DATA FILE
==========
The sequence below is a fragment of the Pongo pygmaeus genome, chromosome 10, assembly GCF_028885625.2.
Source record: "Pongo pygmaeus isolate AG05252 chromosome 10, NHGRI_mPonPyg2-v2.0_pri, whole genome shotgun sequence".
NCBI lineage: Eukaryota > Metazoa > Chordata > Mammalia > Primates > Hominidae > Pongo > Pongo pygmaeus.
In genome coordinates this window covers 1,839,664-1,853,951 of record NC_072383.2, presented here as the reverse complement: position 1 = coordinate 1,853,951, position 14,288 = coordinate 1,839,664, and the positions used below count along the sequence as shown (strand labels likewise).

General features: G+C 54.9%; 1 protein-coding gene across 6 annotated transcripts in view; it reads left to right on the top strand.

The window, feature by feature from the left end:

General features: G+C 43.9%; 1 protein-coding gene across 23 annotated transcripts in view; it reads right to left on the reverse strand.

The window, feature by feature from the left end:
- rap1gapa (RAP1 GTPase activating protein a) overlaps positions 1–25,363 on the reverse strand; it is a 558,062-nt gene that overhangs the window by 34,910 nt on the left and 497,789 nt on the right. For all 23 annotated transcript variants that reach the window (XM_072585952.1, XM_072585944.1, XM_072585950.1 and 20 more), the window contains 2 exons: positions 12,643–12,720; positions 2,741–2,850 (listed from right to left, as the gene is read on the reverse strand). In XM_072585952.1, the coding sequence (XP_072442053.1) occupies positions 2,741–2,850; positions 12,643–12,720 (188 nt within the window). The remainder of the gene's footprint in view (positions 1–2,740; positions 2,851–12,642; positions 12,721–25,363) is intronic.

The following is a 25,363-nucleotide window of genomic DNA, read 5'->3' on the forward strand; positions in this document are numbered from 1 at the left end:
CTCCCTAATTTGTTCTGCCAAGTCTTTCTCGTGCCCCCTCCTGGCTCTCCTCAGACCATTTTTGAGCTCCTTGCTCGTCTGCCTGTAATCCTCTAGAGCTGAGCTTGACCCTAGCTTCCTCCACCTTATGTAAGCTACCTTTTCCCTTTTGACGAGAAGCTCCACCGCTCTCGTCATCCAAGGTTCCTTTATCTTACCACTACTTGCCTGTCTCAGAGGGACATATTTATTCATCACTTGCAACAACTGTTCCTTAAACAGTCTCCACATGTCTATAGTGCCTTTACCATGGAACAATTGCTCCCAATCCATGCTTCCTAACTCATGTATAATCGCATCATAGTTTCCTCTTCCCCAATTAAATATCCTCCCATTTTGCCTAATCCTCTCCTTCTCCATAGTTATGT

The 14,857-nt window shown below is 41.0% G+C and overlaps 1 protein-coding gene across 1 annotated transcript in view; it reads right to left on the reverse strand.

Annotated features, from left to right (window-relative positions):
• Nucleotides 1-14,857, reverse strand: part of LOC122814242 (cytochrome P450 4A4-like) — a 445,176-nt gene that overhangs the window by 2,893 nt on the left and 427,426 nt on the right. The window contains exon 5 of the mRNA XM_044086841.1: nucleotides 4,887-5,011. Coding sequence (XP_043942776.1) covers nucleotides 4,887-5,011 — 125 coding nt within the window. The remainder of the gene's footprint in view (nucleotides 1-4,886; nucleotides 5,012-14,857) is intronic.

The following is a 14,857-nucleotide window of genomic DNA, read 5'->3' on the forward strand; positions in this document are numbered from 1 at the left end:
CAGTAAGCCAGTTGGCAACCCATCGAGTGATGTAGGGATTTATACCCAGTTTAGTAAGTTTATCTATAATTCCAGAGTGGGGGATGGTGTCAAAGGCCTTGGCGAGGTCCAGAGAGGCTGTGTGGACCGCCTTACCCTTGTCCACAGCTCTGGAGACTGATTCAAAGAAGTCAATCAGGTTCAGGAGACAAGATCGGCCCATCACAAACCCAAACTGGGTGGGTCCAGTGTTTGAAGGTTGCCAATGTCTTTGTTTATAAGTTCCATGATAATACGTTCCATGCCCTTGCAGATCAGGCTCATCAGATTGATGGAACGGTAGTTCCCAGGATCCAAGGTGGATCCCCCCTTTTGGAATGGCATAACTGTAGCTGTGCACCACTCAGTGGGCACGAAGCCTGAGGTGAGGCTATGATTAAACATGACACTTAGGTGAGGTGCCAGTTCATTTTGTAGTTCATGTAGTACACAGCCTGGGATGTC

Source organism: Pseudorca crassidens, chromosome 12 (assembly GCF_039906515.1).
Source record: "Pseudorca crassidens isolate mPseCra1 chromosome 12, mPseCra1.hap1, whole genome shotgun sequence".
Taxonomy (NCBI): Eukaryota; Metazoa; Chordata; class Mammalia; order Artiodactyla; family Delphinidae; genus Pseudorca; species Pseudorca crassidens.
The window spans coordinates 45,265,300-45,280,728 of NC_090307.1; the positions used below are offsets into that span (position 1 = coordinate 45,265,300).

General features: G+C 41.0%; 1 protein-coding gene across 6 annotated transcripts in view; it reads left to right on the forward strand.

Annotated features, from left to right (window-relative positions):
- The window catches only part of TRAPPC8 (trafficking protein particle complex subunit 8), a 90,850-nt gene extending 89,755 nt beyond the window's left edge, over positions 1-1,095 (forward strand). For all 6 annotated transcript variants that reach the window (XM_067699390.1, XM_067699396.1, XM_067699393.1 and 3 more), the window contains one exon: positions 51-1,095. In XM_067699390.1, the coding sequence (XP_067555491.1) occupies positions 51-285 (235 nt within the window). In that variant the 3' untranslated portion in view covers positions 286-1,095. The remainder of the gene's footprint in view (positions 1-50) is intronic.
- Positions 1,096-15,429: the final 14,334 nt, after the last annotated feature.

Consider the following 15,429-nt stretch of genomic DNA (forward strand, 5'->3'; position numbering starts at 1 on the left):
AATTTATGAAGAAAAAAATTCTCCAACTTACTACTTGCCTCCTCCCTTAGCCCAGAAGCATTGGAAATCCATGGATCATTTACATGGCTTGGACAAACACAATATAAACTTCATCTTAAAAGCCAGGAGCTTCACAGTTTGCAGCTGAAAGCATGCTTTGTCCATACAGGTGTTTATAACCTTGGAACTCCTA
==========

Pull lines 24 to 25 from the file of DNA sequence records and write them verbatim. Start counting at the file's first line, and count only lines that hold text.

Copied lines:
- Positions 1,096-15,429: the final 14,334 nt, after the last annotated feature.

Consider the following 15,429-nt stretch of genomic DNA (forward strand, 5'->3'; position numbering starts at 1 on the left):